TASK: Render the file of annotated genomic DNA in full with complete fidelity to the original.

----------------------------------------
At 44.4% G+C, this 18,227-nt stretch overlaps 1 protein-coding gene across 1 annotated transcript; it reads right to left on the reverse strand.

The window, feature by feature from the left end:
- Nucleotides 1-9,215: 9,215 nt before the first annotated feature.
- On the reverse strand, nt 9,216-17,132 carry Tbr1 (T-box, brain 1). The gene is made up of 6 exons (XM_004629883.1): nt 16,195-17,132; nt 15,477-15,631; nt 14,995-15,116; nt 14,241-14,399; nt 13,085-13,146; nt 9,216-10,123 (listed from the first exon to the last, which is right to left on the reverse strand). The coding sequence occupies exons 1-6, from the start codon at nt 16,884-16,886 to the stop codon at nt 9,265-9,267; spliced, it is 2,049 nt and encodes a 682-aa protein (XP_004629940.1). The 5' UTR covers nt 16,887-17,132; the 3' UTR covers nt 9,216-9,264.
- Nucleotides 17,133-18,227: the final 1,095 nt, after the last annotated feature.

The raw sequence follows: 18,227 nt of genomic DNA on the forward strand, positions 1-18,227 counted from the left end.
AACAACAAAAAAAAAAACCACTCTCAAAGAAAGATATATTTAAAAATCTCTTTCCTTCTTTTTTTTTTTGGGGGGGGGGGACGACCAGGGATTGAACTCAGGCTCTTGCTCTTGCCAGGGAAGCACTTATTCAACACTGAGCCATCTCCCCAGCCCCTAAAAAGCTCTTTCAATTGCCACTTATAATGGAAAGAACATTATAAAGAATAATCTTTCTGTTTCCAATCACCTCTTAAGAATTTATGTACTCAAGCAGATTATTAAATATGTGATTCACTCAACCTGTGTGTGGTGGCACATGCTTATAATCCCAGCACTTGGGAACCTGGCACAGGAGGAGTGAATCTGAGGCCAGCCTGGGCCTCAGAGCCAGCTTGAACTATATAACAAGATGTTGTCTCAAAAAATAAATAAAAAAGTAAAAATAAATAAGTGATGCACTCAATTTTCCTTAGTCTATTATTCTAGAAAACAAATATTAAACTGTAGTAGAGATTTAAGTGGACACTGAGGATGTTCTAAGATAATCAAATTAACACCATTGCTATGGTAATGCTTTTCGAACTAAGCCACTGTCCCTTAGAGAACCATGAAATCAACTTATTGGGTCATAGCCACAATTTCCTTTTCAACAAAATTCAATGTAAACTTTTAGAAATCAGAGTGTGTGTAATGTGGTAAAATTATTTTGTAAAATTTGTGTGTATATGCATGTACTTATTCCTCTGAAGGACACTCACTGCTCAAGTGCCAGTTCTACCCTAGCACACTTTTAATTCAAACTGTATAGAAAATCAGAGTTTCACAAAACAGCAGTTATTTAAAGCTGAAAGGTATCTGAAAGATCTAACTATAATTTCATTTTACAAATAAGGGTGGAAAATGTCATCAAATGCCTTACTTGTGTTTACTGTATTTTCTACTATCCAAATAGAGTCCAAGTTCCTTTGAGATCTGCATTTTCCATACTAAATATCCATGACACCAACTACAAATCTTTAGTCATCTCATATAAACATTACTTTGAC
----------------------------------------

At 44.4% G+C, this 18,227-nt stretch overlaps 1 protein-coding gene across 1 annotated transcript; it reads right to left on the reverse strand.

The window, feature by feature from the left end:
- Nucleotides 1-9,215: 9,215 nt before the first annotated feature.
- On the reverse strand, nt 9,216-17,132 carry Tbr1 (T-box, brain 1). The gene is made up of 6 exons (XM_004629883.1): nt 16,195-17,132; nt 15,477-15,631; nt 14,995-15,116; nt 14,241-14,399; nt 13,085-13,146; nt 9,216-10,123 (listed from the first exon to the last, which is right to left on the reverse strand). The coding sequence occupies exons 1-6, from the start codon at nt 16,884-16,886 to the stop codon at nt 9,265-9,267; spliced, it is 2,049 nt and encodes a 682-aa protein (XP_004629940.1). The 5' UTR covers nt 16,887-17,132; the 3' UTR covers nt 9,216-9,264.
- Nucleotides 17,133-18,227: the final 1,095 nt, after the last annotated feature.

The raw sequence follows: 18,227 nt of genomic DNA on the forward strand, positions 1-18,227 counted from the left end.
AACAACAAAAAAAAAAACCACTCTCAAAGAAAGATATATTTAAAAATCTCTTTCCTTCTTTTTTTTTTTGGGGGGGGGGGACGACCAGGGATTGAACTCAGGCTCTTGCTCTTGCCAGGGAAGCACTTATTCAACACTGAGCCATCTCCCCAGCCCCTAAAAAGCTCTTTCAATTGCCACTTATAATGGAAAGAACATTATAAAGAATAATCTTTCTGTTTCCAATCACCTCTTAAGAATTTATGTACTCAAGCAGATTATTAAATATGTGATTCACTCAACCTGTGTGTGGTGGCACATGCTTATAATCCCAGCACTTGGGAACCTGGCACAGGAGGAGTGAATCTGAGGCCAGCCTGGGCCTCAGAGCCAGCTTGAACTATATAACAAGATGTTGTCTCAAAAAATAAATAAAAAAGTAAAAATAAATAAGTGATGCACTCAATTTTCCTTAGTCTATTATTCTAGAAAACAAATATTAAACTGTAGTAGAGATTTAAGTGGACACTGAGGATGTTCTAAGATAATCAAATTAACACCATTGCTATGGTAATGCTTTTCGAACTAAGCCACTGTCCCTTAGAGAACCATGAAATCAACTTATTGGGTCATAGCCACAATTTCCTTTTCAACAAAATTCAATGTAAACTTTTAGAAATCAGAGTGTGTGTAATGTGGTAAAATTATTTTGTAAAATTTGTGTGTATATGCATGTACTTATTCCTCTGAAGGACACTCACTGCTCAAGTGCCAGTTCTACCCTAGCACACTTTTAATTCAAACTGTATAGAAAATCAGAGTTTCACAAAACAGCAGTTATTTAAAGCTGAAAGGTATCTGAAAGATCTAACTATAATTTCATTTTACAAATAAGGGTGGAAAATGTCATCAAATGCCTTACTTGTGTTTACTGTATTTTCTACTATCCAAATAGAGTCCAAGTTCCTTTGAGATCTGCATTTTCCATACTAAATATCCATGACACCAACTACAAATCTTTAGTCATCTCATATAAACATTACTTTGAC